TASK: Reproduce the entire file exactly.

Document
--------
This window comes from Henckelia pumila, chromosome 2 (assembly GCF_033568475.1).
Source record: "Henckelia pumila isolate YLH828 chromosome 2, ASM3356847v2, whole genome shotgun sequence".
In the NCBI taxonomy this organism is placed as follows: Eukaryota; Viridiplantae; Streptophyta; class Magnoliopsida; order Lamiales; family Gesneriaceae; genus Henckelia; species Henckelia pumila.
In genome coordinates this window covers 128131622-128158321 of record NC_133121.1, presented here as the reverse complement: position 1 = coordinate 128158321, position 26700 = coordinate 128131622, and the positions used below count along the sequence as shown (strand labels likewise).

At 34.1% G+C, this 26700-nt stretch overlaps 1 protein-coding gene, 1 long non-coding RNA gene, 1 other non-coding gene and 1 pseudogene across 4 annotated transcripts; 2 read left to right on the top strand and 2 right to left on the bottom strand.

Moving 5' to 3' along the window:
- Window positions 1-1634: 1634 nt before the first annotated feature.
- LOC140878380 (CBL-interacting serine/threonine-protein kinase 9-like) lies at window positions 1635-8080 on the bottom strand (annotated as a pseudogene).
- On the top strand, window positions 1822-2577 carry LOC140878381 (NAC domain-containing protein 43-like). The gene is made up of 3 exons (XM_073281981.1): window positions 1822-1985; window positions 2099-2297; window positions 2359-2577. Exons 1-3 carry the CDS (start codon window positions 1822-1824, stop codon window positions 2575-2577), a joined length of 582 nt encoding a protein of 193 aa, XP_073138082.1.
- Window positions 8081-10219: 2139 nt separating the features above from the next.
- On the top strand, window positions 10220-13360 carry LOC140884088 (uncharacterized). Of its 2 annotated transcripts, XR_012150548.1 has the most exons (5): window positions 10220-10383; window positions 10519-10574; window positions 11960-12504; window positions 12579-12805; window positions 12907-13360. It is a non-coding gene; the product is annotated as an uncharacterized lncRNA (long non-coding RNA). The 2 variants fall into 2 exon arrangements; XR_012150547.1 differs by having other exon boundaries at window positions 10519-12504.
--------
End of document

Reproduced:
This window comes from Henckelia pumila, chromosome 2 (assembly GCF_033568475.1).
Source record: "Henckelia pumila isolate YLH828 chromosome 2, ASM3356847v2, whole genome shotgun sequence".
In the NCBI taxonomy this organism is placed as follows: Eukaryota; Viridiplantae; Streptophyta; class Magnoliopsida; order Lamiales; family Gesneriaceae; genus Henckelia; species Henckelia pumila.
In genome coordinates this window covers 128131622-128158321 of record NC_133121.1, presented here as the reverse complement: position 1 = coordinate 128158321, position 26700 = coordinate 128131622, and the positions used below count along the sequence as shown (strand labels likewise).

At 34.1% G+C, this 26700-nt stretch overlaps 1 protein-coding gene, 1 long non-coding RNA gene, 1 other non-coding gene and 1 pseudogene across 4 annotated transcripts; 2 read left to right on the top strand and 2 right to left on the bottom strand.

Moving 5' to 3' along the window:
- Window positions 1-1634: 1634 nt before the first annotated feature.
- LOC140878380 (CBL-interacting serine/threonine-protein kinase 9-like) lies at window positions 1635-8080 on the bottom strand (annotated as a pseudogene).
- On the top strand, window positions 1822-2577 carry LOC140878381 (NAC domain-containing protein 43-like). The gene is made up of 3 exons (XM_073281981.1): window positions 1822-1985; window positions 2099-2297; window positions 2359-2577. Exons 1-3 carry the CDS (start codon window positions 1822-1824, stop codon window positions 2575-2577), a joined length of 582 nt encoding a protein of 193 aa, XP_073138082.1.
- Window positions 8081-10219: 2139 nt separating the features above from the next.
- On the top strand, window positions 10220-13360 carry LOC140884088 (uncharacterized). Of its 2 annotated transcripts, XR_012150548.1 has the most exons (5): window positions 10220-10383; window positions 10519-10574; window positions 11960-12504; window positions 12579-12805; window positions 12907-13360. It is a non-coding gene; the product is annotated as an uncharacterized lncRNA (long non-coding RNA). The 2 variants fall into 2 exon arrangements; XR_012150547.1 differs by having other exon boundaries at window positions 10519-12504.